• Creating a Culture of Openness: Leadership should actively encourage and model knowledge-sharing behaviors. Modeling — walking the walk and talking the talk — can improve the adoption of knowledge-sharing behaviors.
  • Implementing Knowledge Management Systems: Technology can facilitate the easy sharing and management of information. Many CRMs (customer relationship management systems) can share information from sales, marketing, and customer service. Knowledgebases such as SharePoint sites, Atlassian, and other repositories of company information can provide useful information within searchable databases for easy retrieval.
  • Recognizing and Rewarding Sharing Behaviors: Managers should acknowledge and reward knowledge-sharing and collaboration.
  • Training and Development: Providing employees with the skills and understanding of the importance and methods of knowledge sharing.

Companies and nonprofits need not adopt everything all at once. Start small and build on successes toward the implementation of these strategies.

It Comes Down to Leadership

Several theories in leadership, when leveraged appropriately, can help organizations to implement strategies to enable knowledge sharing, collaboration, and transparency without fear. The following examples of leadership styles have their uses and their weaknesses. Leaders may wish to avoid more transactional leadership styles, such as laissez-faire or management by exception, and move toward more transformational leadership styles to foster organizational citizenship behaviors (OCBs).

  • Transformational Leadership Theory: This theory posits that effective leaders transform their organizations through their behavior and actions, including transparency. Transparency inspires the motivation and individualized consideration components of transformational leadership (Bass & Avolio, 1994).
  • Leader-Member Exchange (LMX) Theory: This contemporary theory describes an organizational structure where leaders connect more closely with an ingroup (a group of trusted people with strong relationships fostering high degrees of helpfulness, support, and engagement with each other) than with an outgroup (formal relationships lacking in the closeness of the aforementioned ingroup). The support for LMX is that the ingroups experience less turnover, higher job satisfaction, and better OCBs (Robbins & Judge, 2018). However, exercise caution because LMX can tend toward exclusivity.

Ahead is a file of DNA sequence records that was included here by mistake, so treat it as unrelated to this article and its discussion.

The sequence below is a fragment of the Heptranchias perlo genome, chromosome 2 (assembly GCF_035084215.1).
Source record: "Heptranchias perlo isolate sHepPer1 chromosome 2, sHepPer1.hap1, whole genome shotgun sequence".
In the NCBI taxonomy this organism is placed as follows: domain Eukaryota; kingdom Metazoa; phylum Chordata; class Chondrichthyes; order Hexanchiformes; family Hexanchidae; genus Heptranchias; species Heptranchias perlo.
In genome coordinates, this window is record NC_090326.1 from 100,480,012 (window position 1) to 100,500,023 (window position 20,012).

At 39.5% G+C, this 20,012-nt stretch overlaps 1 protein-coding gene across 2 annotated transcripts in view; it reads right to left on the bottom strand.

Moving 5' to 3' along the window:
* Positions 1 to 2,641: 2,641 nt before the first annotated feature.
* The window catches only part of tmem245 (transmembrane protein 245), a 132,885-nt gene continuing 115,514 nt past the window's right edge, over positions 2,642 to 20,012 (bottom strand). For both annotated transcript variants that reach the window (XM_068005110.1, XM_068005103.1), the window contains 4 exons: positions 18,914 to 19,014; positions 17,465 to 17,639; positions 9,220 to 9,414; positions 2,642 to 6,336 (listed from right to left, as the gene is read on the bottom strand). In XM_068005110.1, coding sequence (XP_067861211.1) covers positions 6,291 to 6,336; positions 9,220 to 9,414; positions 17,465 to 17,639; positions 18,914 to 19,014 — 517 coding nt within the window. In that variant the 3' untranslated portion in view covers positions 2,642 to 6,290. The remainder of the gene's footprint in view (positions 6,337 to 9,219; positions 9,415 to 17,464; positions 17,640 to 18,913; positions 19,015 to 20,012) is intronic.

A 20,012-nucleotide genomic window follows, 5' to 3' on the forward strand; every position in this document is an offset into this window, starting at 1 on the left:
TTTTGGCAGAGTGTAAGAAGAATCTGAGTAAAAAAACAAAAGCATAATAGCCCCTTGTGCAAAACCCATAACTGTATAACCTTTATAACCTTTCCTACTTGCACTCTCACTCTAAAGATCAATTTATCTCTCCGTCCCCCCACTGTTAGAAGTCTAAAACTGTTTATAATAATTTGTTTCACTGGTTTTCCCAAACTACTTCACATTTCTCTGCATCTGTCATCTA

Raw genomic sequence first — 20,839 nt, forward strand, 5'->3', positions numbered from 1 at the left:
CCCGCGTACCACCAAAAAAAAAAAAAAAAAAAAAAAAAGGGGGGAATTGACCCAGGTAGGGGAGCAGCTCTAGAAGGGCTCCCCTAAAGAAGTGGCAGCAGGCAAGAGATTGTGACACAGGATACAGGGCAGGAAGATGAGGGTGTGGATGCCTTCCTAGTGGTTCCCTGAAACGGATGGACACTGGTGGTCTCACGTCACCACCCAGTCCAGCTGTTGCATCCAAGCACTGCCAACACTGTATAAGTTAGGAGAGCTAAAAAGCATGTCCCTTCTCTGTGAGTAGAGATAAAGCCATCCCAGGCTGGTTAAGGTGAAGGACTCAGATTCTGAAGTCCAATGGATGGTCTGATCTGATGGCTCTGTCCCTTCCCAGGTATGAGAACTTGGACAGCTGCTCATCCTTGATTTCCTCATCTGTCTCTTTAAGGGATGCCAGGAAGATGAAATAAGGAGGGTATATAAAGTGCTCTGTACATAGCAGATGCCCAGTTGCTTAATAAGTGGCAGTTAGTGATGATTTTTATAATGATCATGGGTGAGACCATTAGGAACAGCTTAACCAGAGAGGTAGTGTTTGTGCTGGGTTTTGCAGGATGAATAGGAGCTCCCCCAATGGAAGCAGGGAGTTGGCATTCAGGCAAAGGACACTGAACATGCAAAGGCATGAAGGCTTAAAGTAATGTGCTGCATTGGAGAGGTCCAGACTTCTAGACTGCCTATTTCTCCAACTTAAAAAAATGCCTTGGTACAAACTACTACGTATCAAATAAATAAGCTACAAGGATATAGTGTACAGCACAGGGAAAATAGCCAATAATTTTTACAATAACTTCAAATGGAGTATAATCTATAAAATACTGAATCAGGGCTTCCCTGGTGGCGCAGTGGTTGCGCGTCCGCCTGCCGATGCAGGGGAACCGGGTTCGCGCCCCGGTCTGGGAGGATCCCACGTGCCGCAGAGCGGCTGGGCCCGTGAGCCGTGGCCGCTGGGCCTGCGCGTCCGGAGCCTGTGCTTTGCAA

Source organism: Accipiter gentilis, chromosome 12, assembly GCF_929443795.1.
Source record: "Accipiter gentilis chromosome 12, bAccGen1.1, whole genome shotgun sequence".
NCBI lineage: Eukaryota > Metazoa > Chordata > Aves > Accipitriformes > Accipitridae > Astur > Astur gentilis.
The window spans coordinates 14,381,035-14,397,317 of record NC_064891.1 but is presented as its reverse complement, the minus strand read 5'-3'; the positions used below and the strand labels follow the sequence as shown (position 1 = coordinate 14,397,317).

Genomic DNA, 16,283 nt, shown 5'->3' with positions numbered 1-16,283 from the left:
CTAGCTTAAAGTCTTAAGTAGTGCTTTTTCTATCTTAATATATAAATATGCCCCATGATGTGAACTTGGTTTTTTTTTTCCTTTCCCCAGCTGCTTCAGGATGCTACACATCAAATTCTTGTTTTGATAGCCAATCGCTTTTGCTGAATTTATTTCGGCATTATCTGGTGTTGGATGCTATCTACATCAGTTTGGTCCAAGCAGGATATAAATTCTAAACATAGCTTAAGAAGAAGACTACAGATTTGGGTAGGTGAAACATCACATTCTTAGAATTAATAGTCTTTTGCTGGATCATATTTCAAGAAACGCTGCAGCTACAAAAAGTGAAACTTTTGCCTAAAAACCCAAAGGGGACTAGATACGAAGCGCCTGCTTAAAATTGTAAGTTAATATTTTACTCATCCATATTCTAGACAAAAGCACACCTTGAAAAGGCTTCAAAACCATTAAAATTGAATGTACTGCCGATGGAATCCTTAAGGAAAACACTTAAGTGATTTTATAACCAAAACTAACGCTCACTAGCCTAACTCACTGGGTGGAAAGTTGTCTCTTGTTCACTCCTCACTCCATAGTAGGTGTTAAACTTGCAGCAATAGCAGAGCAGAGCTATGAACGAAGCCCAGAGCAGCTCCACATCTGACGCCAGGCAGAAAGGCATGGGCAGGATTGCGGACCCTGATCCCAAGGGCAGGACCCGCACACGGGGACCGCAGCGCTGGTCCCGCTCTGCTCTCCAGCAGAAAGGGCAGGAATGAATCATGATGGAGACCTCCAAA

• Social Exchange Theory: In the context of leadership, this theory suggests that transparency can lead to a positive exchange relationship between leaders and followers, where both parties feel valued and respected. When leaders reward with social benefits, workers provide enhanced performance (Gottfredson & Aguinis, 2017).

Hiring an I-O Psychology professional or Certified Management Consultant can help leaders apply theories to test their effectiveness in achieving expected results.

The stark contrast between the pitfalls of information hoarding and the benefits of knowledge may motivate leaders to observe behaviors in the workplace. While hoarding creates barriers to growth and innovation, a culture of openness and transparency fosters a collaborative, efficient, and innovative work environment. As workplaces navigate the complexities of the modern business landscape, a deciding factor in which organizations survive the competition and sustain success might lay in the degree to which they foster and reward knowledge sharing as a part of the company’s culture.

References

Barbuto, Jr., J.E. & Cummins-Brown, L.(2007). Full range leadership. University of Nebraska–Lincoln. https://extensionpublications.unl.edu/assets/html/g1406/build/g1406.htm

Bass, B. M. & Avolio, B. J. (1994). Improving organizational effectiveness through transformational leadership. Thousand Oaks, CA. Sage Publications.

Gottfredson, R. & Aguinis, H. (2017). Leadership behaviors and follower performance: Deductive and inductive examination of theoretical rationales and underlying mechanisms. Journal of Organizational Behavior, 38(4), 558–591. DOI: 10.1002/job.2152.

Robbins, S. P., & Judge, T. A. (2018). Organizational Behavior (18th Edition). Pearson Education (US). https://mbsdirect.vitalsource.com/books/9780134729749

Srivastava, A., Bartol, K. M., & Locke, E. A. (2006). Empowering leadership in management teams: Effects on knowledge sharing, efficacy, and performance. Academy of Management Journal, 49, 1239–1251.

Trees, L. & Harper, M. (2020). Overcoming Knowledge Hoarding as a Barrier to Knowledge Sharing. APQC. https://www.apqc.org/resource-library/resource-listing/overcoming-knowledge-hoarding-barrier-knowledge-sharing